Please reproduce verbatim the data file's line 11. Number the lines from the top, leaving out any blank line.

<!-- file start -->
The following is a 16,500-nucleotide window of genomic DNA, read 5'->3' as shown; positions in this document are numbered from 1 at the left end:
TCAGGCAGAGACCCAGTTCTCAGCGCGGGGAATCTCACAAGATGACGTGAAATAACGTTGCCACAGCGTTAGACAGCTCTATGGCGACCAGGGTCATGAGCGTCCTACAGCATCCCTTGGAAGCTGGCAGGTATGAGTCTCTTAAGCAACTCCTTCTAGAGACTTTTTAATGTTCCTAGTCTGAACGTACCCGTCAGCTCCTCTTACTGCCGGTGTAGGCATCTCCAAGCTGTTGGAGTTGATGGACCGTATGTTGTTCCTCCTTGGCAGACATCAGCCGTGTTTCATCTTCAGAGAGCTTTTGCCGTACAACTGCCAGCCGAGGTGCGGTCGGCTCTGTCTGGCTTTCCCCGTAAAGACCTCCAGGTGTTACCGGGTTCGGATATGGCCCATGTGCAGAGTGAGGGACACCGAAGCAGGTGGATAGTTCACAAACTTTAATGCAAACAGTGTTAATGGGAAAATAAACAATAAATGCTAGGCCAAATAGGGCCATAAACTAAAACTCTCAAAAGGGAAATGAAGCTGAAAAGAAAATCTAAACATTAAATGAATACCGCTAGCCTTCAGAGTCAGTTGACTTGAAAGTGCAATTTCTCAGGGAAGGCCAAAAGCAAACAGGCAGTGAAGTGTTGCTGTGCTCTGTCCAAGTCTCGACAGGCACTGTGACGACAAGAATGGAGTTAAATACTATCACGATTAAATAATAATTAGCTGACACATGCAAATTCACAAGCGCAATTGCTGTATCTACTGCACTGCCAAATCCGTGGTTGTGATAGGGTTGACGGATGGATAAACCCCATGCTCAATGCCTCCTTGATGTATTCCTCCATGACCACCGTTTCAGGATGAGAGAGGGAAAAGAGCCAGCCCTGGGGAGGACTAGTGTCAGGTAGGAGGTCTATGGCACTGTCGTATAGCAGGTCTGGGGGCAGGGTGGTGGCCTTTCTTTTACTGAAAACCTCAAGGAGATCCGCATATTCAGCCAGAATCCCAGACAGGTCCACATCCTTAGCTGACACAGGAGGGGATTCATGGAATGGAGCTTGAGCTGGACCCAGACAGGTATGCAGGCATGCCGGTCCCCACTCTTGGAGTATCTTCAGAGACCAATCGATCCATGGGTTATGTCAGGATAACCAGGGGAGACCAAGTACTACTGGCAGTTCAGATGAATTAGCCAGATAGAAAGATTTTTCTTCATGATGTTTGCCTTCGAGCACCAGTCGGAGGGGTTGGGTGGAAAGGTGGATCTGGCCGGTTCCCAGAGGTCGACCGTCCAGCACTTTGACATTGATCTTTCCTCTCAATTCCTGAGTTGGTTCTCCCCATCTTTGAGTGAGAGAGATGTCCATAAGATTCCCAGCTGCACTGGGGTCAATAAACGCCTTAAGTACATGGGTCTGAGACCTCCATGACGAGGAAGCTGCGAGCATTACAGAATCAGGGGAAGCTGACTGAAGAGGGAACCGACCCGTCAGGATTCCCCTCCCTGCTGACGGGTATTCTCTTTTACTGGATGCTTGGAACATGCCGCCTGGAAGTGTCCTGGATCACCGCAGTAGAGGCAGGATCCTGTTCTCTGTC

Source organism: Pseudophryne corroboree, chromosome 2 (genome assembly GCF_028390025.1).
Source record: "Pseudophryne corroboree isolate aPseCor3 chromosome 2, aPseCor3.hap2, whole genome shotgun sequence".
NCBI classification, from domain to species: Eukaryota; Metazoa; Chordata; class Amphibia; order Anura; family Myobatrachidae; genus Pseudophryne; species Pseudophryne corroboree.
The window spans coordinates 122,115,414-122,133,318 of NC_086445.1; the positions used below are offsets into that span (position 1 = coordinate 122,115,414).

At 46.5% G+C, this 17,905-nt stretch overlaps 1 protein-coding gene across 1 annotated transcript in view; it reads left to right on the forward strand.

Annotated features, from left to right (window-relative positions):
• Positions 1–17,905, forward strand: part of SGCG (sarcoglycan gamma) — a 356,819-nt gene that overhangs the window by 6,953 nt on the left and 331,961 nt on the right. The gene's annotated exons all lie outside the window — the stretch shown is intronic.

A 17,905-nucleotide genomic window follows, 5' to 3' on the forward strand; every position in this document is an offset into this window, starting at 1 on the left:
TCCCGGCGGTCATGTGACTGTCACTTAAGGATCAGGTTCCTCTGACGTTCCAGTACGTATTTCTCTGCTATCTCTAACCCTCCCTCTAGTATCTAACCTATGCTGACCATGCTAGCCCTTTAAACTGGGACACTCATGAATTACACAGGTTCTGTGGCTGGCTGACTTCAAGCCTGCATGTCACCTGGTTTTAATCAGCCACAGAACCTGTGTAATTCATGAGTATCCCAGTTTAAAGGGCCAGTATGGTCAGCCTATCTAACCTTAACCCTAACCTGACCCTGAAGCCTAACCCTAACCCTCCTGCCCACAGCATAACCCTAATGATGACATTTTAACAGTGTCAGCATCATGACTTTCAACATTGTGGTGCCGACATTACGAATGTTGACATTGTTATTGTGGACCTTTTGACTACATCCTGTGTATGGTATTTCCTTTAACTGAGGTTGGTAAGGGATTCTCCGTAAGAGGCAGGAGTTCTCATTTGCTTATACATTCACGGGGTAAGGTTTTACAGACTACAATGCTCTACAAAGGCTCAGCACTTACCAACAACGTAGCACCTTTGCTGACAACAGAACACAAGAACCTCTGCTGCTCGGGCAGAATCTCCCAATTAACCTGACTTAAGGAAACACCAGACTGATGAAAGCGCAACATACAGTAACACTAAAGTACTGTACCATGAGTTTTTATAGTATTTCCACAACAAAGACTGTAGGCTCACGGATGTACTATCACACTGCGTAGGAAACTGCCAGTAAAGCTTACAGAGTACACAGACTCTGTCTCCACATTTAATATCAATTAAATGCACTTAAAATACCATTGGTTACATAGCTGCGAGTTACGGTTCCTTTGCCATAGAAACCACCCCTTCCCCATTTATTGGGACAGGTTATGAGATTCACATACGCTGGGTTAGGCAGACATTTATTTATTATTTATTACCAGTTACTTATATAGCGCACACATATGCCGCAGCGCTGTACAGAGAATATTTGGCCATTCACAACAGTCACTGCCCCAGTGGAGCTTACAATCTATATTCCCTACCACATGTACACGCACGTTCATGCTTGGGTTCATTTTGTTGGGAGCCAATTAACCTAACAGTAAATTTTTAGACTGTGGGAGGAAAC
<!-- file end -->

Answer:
TCCCGGCGGTCATGTGACTGTCACTTAAGGATCAGGTTCCTCTGACGTTCCAGTACGTATTTCTCTGCTATCTCTAACCCTCCCTCTAGTATCTAACCTATGCTGACCATGCTAGCCCTTTAAACTGGGACACTCATGAATTACACAGGTTCTGTGGCTGGCTGACTTCAAGCCTGCATGTCACCTGGTTTTAATCAGCCACAGAACCTGTGTAATTCATGAGTATCCCAGTTTAAAGGGCCAGTATGGTCAGCCTATCTAACCTTAACCCTAACCTGACCCTGAAGCCTAACCCTAACCCTCCTGCCCACAGCATAACCCTAATGATGACATTTTAACAGTGTCAGCATCATGACTTTCAACATTGTGGTGCCGACATTACGAATGTTGACATTGTTATTGTGGACCTTTTGACTACATCCTGTGTATGGTATTTCCTTTAACTGAGGTTGGTAAGGGATTCTCCGTAAGAGGCAGGAGTTCTCATTTGCTTATACATTCACGGGGTAAGGTTTTACAGACTACAATGCTCTACAAAGGCTCAGCACTTACCAACAACGTAGCACCTTTGCTGACAACAGAACACAAGAACCTCTGCTGCTCGGGCAGAATCTCCCAATTAACCTGACTTAAGGAAACACCAGACTGATGAAAGCGCAACATACAGTAACACTAAAGTACTGTACCATGAGTTTTTATAGTATTTCCACAACAAAGACTGTAGGCTCACGGATGTACTATCACACTGCGTAGGAAACTGCCAGTAAAGCTTACAGAGTACACAGACTCTGTCTCCACATTTAATATCAATTAAATGCACTTAAAATACCATTGGTTACATAGCTGCGAGTTACGGTTCCTTTGCCATAGAAACCACCCCTTCCCCATTTATTGGGACAGGTTATGAGATTCACATACGCTGGGTTAGGCAGACATTTATTTATTATTTATTACCAGTTACTTATATAGCGCACACATATGCCGCAGCGCTGTACAGAGAATATTTGGCCATTCACAACAGTCACTGCCCCAGTGGAGCTTACAATCTATATTCCCTACCACATGTACACGCACGTTCATGCTTGGGTTCATTTTGTTGGGAGCCAATTAACCTAACAGTAAATTTTTAGACTGTGGGAGGAAAC